The service follows as such with the celebrant / priest addressing the congregation:

The Lord be with you.
People: And with thy spirit.
Celebrant: Lift up your hearts.
People: We lift them up unto the Lord.
Celebrant: Let us give thanks unto our Lord God.
People: It is meet and right so to do.

(Then, facing the Holy Table (altar), the Celebrant proceeds)

It is very meet, right, and our bounden duty, that we should
at all times, and in all places, give thanks unto thee, O Lord,
holy Father, almighty, everlasting God.

(Here a Proper Preface is sung or said on all Sundays, and on other
occasions as appointed.)

Therefore with Angels and Archangels, and with all the
company of heaven, we laud and magnify thy glorious
Name; evermore praising thee, and saying,

(Celebrant and People)

Holy, holy, holy, Lord God of Hosts:
Heaven and earth are full of thy Glory.
Glory be to thee, O Lord Most High.

(Here may be added)

Blessed is he that cometh in the name of the Lord.
Hosanna in the highest.

(as taken from the Book of Common Prayer)

I watched each Sunday as my godfather, the Dean of the Episcopal Cathedral I attended growing up, would turn to those faithful gathered and raising his arms with a sweeping upward motion, began the ancient and holy ritual that had been said and done for over a millennium prior…

A literal and figurative lifting of voice, heart, soul, body and being….

For there within the heart of celebration of the Holy Eucharist, also known simply as the Communion Service, lies a most holy, sacred and mystical meeting.

That of the tangible joined with the intangible.

That which can be seen and touched colliding into that which cannot be seen nor touched…yet…
which is as present as a beating heart.

Odd how the mere mention of a long forgotten word or phrase can evoke a powerful recollection.

The recollection becomes but a reminder…
A reminder which becomes a window opening to the transcendence of both space and time.

There has been much debate throughout Christendom, ever since Jesus first conducted his own last supper, over the offered body and blood, which was done with the breaking of bread and the passing of a cup of wine.

Is the bread, the wafer, the host and is the wine, the blood, the offering the true mystical body and blood of Christ…
or
are they mere representations?

Transubstantiation—the actual changing of bread and wine into that of Christ’s actual body and blood.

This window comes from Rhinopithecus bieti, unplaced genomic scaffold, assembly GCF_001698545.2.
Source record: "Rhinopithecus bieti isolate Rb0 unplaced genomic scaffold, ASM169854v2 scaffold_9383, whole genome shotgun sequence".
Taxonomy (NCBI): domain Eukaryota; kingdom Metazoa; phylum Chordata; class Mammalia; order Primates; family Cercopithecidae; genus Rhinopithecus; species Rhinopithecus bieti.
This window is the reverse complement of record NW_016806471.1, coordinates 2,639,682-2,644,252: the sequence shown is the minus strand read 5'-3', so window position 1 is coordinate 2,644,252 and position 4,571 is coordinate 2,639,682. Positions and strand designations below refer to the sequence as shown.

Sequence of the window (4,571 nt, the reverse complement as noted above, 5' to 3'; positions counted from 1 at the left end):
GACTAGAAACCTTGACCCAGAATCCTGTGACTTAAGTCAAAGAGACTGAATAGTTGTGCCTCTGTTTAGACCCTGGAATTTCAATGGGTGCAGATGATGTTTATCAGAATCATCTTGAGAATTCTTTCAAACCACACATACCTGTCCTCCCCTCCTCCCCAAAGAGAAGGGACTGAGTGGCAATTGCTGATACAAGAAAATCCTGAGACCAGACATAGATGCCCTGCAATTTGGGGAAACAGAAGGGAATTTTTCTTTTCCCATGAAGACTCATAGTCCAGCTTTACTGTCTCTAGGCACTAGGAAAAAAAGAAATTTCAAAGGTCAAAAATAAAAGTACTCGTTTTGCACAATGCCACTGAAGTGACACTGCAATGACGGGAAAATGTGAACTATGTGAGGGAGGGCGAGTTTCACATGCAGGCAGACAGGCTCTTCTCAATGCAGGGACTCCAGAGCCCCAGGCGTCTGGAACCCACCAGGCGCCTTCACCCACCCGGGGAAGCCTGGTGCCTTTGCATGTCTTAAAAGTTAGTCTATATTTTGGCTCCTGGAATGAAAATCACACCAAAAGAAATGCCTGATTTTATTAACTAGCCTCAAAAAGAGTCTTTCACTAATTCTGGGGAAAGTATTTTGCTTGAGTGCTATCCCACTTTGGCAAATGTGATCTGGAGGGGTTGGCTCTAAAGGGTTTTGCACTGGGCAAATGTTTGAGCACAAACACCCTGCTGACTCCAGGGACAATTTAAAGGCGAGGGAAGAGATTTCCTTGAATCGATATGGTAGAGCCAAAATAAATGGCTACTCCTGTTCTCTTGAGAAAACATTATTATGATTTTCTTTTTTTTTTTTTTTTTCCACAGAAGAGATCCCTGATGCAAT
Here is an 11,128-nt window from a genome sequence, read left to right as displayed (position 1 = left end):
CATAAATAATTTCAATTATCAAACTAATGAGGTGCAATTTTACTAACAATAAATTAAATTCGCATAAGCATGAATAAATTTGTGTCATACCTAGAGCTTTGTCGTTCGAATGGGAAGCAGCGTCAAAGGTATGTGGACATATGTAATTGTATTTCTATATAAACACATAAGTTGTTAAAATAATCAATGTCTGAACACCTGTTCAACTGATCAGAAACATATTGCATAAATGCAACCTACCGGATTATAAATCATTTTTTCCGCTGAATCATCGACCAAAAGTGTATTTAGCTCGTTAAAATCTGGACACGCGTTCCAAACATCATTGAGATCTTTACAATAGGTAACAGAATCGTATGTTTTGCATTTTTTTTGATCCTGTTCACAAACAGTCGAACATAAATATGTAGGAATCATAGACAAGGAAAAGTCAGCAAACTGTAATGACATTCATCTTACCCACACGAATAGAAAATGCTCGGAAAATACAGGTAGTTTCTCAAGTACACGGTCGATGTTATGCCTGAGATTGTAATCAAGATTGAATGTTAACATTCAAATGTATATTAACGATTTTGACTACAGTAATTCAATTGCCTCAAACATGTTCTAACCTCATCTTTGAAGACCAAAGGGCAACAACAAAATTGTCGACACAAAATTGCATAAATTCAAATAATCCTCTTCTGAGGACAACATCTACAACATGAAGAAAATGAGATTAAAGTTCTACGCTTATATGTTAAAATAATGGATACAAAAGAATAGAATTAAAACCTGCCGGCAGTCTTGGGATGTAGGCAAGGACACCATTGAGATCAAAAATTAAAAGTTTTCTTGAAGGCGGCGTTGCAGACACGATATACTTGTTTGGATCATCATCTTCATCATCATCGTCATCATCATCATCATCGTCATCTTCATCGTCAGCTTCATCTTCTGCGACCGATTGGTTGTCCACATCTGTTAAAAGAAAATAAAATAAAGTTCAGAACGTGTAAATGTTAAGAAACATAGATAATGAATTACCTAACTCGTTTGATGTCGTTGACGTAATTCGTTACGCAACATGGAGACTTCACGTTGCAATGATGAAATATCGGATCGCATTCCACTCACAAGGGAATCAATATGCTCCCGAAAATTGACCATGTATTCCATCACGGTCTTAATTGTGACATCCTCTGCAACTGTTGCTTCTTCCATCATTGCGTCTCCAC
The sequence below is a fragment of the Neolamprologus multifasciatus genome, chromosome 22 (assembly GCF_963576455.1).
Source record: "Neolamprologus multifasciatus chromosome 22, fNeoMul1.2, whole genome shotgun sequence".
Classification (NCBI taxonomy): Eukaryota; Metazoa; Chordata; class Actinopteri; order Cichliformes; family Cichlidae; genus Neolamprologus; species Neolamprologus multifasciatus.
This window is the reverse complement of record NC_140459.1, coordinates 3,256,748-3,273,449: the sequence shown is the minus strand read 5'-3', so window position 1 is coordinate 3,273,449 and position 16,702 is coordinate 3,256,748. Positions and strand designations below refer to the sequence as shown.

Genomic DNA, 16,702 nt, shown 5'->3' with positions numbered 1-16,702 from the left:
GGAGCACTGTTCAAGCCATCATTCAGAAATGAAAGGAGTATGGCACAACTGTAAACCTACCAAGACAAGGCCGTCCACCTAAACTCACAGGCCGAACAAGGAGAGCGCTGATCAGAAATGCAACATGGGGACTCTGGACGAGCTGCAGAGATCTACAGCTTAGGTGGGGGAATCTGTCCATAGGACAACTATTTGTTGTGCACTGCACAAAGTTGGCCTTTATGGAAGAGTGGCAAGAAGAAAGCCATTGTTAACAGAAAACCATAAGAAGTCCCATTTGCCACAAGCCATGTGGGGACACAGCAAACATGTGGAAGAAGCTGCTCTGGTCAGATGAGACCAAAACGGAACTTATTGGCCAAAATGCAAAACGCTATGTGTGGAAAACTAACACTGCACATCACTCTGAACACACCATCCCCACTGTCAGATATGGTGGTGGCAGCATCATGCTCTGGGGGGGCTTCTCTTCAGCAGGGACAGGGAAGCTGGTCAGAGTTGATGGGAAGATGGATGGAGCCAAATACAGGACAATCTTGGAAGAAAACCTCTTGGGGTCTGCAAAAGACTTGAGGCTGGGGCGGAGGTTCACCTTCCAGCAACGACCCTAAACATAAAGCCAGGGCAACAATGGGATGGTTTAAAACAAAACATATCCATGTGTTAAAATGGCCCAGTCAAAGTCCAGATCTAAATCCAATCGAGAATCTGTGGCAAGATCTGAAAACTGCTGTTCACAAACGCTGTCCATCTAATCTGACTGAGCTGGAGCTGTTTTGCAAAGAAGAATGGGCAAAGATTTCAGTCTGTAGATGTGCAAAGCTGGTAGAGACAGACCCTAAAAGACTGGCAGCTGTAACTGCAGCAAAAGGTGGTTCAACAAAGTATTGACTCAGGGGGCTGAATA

How can that be ask both the believing as well as non believing…?
How does earthly tangible bread and wine turn into heavenly intangible body and blood?

“Take, eat, this is my body…
Drink, this is my blood of the new covenant,
which is poured out for many for the forgiveness of sins.”

“For in the night in which he was betrayed, he took bread;
and when he had given thanks, he brake it, and gave it to his
disciples, saying,
“Take, eat, this is my Body, which is given for you.
Do this in remembrance of me.”

Likewise, after supper, he took the cup; and when he had
given thanks, he gave it to them, saying,
“Drink ye all of this;for this is my Blood of the New Testament,
which is shed for you, and for many,
for the remission of sins.
Do this, as oft as ye shall drink it, in remembrance of me.”

(taken from the Book of Common Prayer, Holy Eucharist)

To take,
to consume,
to allow that which is of Him to become a part of us…

Our faith is rooted in the mystical mystery of…
Heaven and earth,
Creator and created,
Sinless and sinful…

For our God transcends mortal comprehension

In an age when seeing is believing,
more is better than less,
everything and anything goes…
When everyone worships at the altar of self,
reality is worse than fiction
and humankind embraces death over life…

Lifting hands and hearts upward, away from the gravity laden death grip of an earthly life,
lifting and reaching from the tangible upward to the intangible…
yearning for our release from here below,
we are mystically transformed, as is the bread and wine…and are never to be the same….

Pour forth, we beseech you, O Lord,
your grace into our hearts,
that we, to whom the incarnation of Christ your Son
was made known by the message of an angel,
may by his passion and cross
be brought to the glory of his resurrection.
Through the same Christ Our Lord.
Amen.

taken from the Angelus

“Who will save your soul?”

“To save all we must risk all.”
Friedrich Schiller

“poor boy! I never knew you, Yet I think I could not refuse this moment to die for you, if that would save you”
― Walt Whitman

‘You are no saint,’ says the devil. Well, if I am not, I am a sinner, and Jesus Christ came into the world to save sinners. Sink or swim, I go to Him; other hope, I have none.
Charles Spurgeon

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(Timoleague Friary / County Cork, Ireland / Julie Cook / 2015)

“Who will save your soul…..?”

A lyric trapped inside one’s head, playing over and over and over…
Had it been the background song at the grocery store?
Newly imposed on some uptick television commercial?
Something playing in the distance of one’s small world….?
As it appears to have been picked up at some point during one’s day…
and is now forever stuck on constant replay, deep inside the recesses of the subconscious.